Oct 29, 2020
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I'm not experienced in capons, but that seems very likely to me. Also, if a cockerel if crowing before being caponized, they will likely keep doing so after having the surgery done. I hope someone more experienced comes along.
And welcome to BYC! I'm glad you joined us! :welcome :welcome
Thank you! We did expect them to keep crowing afterwards but it isn't an issue where we live so it isn't much of a problem.
 
Oct 29, 2020
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:welcome I'm concerned that all testicular tissue may not have been removed. The more mature the bird was when caponizing took place the more 'male' characteristics it will retain.
That's one of the things we were concerned about... As I mentioned, it was the veterinarian's first time performing this type of surgery so its quite possible that is the case. Thanks for the information!
 
Oct 29, 2020
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:welcome I'm concerned that all testicular tissue may not have been removed. The more mature the bird was when caponizing took place the more 'male' characteristics it will retain.
If that were the case would they still be able to reproduce? If some of the tissue was left in would the testicles regrow or is the bit of tissue itself enough to make them act like/be a rooster?
 

sourland

Broody Magician
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If that were the case would they still be able to reproduce? If some of the tissue was left in would the testicles regrow or is the bit of tissue itself enough to make them act like/be a rooster?
I guess it would depend upon whether the tissue and sperm transport structure was intact. I would guess that they would not be able to reproduce, but that is a GUESS.
 

Trisseh

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As @sourland has mentioned, my guess would be that if the cause is residual testicular tissue, then the possibility exists of them being able to still procreate. This would be my assumption based on what you’re describing. Any testicular tissue left behind will produce testosterone, and if enough of the tubules are left intact to create sperm, there’s that possibility.

I have no personal experience with caponized roosters, but there are some things that become learned behaviour that have nothing to do with hormones in other species. Castrated camelids like llamas and alpacas will continue to perform male behaviours and mate with females, which is cause for concern as they can and do cause infections from repeated breeding. Some cats will still spray and fight and engage in other tomcat behaviours after they’re neutered. Stallions that have been used for breeding and are castrated later will sometimes retain behaviours and some will even still attempt to (and sometimes be marginally successful) breed with mares. 🤷🏼‍♀️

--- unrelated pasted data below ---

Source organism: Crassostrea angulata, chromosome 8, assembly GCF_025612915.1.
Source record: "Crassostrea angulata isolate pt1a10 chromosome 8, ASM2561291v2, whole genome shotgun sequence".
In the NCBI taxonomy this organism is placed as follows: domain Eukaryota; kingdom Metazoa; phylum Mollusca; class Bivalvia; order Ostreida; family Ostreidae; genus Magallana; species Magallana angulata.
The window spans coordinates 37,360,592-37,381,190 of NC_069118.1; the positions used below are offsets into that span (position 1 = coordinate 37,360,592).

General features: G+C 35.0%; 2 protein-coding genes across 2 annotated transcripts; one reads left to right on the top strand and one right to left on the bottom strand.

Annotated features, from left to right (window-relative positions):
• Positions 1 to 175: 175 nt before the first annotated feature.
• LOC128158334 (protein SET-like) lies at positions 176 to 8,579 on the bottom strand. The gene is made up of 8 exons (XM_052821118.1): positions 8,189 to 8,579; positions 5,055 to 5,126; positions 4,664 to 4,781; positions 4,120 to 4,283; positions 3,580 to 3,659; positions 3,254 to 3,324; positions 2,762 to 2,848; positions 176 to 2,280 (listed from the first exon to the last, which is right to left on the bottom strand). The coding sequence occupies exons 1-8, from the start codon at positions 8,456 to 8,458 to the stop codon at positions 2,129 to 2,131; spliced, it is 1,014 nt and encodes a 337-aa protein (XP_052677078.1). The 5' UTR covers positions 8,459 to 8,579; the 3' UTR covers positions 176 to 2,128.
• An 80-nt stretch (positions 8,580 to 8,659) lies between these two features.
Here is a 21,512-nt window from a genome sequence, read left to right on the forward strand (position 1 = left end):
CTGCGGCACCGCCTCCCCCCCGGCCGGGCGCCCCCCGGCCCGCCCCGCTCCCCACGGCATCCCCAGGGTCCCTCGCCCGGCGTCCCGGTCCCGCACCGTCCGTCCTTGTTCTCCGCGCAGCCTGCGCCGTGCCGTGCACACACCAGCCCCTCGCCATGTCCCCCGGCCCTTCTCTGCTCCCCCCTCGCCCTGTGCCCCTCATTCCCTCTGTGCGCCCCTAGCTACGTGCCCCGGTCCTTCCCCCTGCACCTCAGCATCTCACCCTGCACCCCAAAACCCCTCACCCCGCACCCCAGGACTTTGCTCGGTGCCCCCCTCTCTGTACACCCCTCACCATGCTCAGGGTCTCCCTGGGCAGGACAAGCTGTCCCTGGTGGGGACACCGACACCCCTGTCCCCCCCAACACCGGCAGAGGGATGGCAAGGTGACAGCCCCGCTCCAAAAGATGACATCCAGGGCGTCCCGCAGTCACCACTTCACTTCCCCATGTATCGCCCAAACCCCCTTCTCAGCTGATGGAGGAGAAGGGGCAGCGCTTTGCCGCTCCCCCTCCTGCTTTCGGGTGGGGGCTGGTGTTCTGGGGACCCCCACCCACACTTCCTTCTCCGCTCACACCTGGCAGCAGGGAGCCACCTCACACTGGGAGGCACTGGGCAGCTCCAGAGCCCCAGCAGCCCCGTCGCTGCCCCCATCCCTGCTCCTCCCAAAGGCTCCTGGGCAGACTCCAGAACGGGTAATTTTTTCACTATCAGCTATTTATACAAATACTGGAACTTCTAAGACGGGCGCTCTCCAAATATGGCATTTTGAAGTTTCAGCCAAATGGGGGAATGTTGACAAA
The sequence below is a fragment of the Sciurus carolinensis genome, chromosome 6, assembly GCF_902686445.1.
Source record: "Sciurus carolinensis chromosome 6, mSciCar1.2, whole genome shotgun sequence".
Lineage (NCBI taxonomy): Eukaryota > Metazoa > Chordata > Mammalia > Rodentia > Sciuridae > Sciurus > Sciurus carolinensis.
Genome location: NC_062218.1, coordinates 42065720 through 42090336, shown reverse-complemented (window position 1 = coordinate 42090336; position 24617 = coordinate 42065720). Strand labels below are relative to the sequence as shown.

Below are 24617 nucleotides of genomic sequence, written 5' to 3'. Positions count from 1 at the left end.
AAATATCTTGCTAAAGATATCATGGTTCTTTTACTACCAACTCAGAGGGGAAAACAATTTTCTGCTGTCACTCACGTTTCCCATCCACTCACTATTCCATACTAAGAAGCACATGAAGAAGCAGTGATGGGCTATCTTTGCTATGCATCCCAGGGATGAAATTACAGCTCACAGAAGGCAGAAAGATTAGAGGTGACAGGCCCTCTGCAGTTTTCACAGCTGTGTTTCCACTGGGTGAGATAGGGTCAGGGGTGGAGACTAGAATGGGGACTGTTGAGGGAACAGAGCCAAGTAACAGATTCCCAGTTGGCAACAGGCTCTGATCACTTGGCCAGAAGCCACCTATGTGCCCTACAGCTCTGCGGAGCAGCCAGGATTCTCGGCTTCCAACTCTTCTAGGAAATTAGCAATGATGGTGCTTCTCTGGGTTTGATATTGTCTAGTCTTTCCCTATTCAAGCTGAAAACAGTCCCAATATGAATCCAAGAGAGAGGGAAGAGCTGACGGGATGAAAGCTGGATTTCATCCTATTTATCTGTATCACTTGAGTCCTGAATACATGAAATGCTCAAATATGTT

RoostersAreAwesome

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We don't want chicks, inbreeding, or our roosters injuring or pulling the hens feathers out. We thought all this would be taken care of by caponizing them as well as the aggression towards both the hens, each other and people. They had their surgery just about a month ago, so I'd understand if they need more time to get the testosterone out of their systems but that doesn't explain why they calmed down for almost a month and are just starting to act up again now. Even if something had went wrong in the surgery and a testicle had somehow been missed, I'm not sure that would explain why they are only starting to act like roosters again recently after a month of being pretty chill, for chickens anyway.

Does anyone here have experience with capons and have any idea why this might be happening? If the aggression and mounting keeps up or gets worse we may have to go back to considering culling or rehoming them. I apologize for such a long post but I didn't want to leave out any details that may be useful. We don't intent to have them butchered unless they become a serious issue, as all our chickens are pets. They are around almost five months old, if that helps.
You won’t get chicks just because you have roosters. In order for chicks to hatch without an incubator, a hen has to go broody and sit on the eggs almost all day for 21 days straight. If you just collect the eggs within three days of being laid and identify and prevent broody hens from sitting, then there’s no risk of chicks.
As for inbreeding, most breeders on here use inbreeding (usually called line breeding) to strengthen traits in their birds. Inbreeding doesn’t really negatively affect chickens, though it can cause fertility problems.
I suggest, if you really want to keep your roosters, to separate both of them together away from the hens. You can try to add them back later, once they’ve matured, or keep them together in a rooster-only flock.